Mix-Ups on Wall Street
Chris is a member of The Motley Fool Blog Network -- entries represent the personal opinion of the blogger and are not formally edited.
Goldman Sachs (NYSE: GS) is only one company affected by the new financial regulations, but it is trying the make the best of it. The Dodd-Frank Act and the Volcker Rule are seriously inhibiting banks freedom to find ways to profit. As a result, banks have turned to wealthy clients to boost revenues – through lending and through giving complex advice.
According to Goldman CFO David Viniar, the:
Private wealth business is a good business for us. We have a bank, we are a bank, a bank holding company with a bank, we’re raising deposits, and we’ll use some of those deposits for private individual loans, some of it for corporate loans.
Goldman’s bank is pushing for higher revenues through higher assets and increased lending. As of July, the bank had $100 billion in assets and $50 billion in loans – with the hope that the Wall Street firm can boost that loan number to $100 billion.
Also, JPMorgan (NYSE: JPM) has been continuing to ramp up its private bank, sometimes referred to as the best on Wall Street. In 2011 JPMorgan’s private bank won a host of awards for its privacy, research, brand, and product selection from Euromoney, Institutional Investor, and Financial Times.
Even though JPMorgan has been spinning off some of its proprietary trading operations, the bank has been able to produce profits from banking ultra-high-net-worth individuals – worth $25 million or more. Often client-facing bankers will pore through insider stock sales, the sale of businesses, and large home sales to find potential customers for the private bank.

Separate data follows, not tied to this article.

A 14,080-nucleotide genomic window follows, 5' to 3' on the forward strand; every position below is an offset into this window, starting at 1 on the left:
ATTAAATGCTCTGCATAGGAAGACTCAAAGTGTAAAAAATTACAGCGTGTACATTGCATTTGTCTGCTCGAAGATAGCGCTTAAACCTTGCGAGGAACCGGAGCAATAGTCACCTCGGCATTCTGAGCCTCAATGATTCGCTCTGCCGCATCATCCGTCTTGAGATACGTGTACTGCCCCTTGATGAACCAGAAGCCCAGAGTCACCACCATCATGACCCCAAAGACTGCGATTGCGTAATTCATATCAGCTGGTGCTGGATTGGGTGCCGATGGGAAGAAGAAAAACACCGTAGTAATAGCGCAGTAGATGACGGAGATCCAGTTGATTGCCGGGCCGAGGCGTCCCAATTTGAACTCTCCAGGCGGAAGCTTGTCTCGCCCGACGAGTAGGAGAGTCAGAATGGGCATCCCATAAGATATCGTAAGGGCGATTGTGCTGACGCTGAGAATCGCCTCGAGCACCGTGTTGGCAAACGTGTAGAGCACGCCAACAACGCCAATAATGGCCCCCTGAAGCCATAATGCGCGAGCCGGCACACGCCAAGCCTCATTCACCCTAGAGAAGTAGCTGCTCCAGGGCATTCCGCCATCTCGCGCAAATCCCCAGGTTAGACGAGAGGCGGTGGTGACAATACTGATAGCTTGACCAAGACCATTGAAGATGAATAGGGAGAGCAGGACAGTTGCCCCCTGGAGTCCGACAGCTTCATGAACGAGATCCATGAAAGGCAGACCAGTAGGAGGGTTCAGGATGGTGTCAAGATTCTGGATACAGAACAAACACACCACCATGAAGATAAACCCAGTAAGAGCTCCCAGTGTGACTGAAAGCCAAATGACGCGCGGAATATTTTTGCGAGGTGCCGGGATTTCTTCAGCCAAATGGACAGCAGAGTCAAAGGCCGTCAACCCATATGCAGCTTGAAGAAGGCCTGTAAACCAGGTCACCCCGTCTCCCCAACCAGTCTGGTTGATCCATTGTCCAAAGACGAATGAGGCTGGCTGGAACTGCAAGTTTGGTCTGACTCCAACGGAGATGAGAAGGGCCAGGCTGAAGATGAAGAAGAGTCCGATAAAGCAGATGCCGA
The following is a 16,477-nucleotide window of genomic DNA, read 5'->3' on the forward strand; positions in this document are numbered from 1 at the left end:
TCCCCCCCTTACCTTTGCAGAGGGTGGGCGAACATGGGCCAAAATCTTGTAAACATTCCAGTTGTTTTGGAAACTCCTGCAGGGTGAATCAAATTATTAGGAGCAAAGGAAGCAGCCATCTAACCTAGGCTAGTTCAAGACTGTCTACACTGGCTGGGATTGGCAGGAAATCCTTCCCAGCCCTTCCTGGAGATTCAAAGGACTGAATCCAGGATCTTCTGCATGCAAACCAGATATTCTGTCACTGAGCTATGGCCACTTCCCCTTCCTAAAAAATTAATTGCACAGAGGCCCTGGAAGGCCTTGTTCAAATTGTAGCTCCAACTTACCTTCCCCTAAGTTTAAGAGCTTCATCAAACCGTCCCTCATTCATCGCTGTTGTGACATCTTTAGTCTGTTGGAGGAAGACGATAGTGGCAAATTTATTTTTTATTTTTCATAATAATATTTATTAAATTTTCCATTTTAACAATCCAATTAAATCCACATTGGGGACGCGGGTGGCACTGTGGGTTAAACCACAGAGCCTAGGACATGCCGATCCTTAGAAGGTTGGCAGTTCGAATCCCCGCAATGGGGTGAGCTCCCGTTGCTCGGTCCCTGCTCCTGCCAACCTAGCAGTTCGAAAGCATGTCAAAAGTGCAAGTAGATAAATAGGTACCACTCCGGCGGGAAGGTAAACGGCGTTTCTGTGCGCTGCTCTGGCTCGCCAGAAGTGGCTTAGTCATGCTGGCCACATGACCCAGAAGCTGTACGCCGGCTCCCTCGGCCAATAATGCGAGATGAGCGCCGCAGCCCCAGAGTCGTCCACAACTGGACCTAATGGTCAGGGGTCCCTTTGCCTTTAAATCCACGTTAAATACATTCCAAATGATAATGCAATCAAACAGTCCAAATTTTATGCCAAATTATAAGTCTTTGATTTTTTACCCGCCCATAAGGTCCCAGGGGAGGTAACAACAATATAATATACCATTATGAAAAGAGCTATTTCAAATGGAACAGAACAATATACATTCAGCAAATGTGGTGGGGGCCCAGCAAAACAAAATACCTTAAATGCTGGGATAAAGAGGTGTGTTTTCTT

A Struggling Joint Venture
Citigroup (NYSE: C) and Morgan Stanley (NYSE: MS) are also trying to earn fat profits from advising and lending to the wealthy. The two firms formed a joint venture, creating brokerage Morgan Stanley Smith Barney. The 2009 merger aimed to create a brokerage empire, but the company has not been able to meet its financial targets.
Moreover, brokers within the unit are becoming disgruntled. Approximately 200 high-grossing brokers are threatening to leave the firm, The Wall Street Journal reports. The brokers are upset with slow changes to the company – ranging from upgrading the technology in the firm’s computer systems to faster fund transfer policies to even changing the music that plays when callers are put on hold.
Improvements are on the way, but the firm had better move quickly or the brokers may move to higher-end shops like Goldman, JPMorgan, or UBS, taking valued clients with them.
Also, Citi and Morgan Stanley have fought over the valuation of the joint venture. Morgan Stanley hoped to exercise its option to boost its stake in the deal to 65%, then eventually to 100%. Thus Citi wants a high price.
Citi currently values the deal, assuming a new capital structure, at $22.5 billion, while Morgan Stanley values the venture at $9.5 billion, assuming the same capital structure. The companies should eventually strike a deal, though it may not be in the near future. In any case, these banks are trying to find ways to profit amid new, complex regulations.
Overall, Wall Street is struggling and bustling to regain some of its lost profits. The new government regulations have effectively limited the banks to trading just 3% of tier 1 capital – and only for hedging purposes. If the banks ever hope to return to the fat profits and good times enjoyed before the recession, they will continue to find new business opportunities which they can scale quickly.
ChrisMarasco has no positions in the stocks mentioned above. The Motley Fool owns shares of Citigroup Inc and JPMorgan Chase & Co. Motley Fool newsletter services recommend Goldman Sachs Group. Try any of our Foolish newsletter services free for 30 days. We Fools may not all hold the same opinions, but we all believe that considering a diverse range of insights makes us better investors. The Motley Fool has a disclosure policy.If you have questions about this post or the Fool’s blog network, click here for information.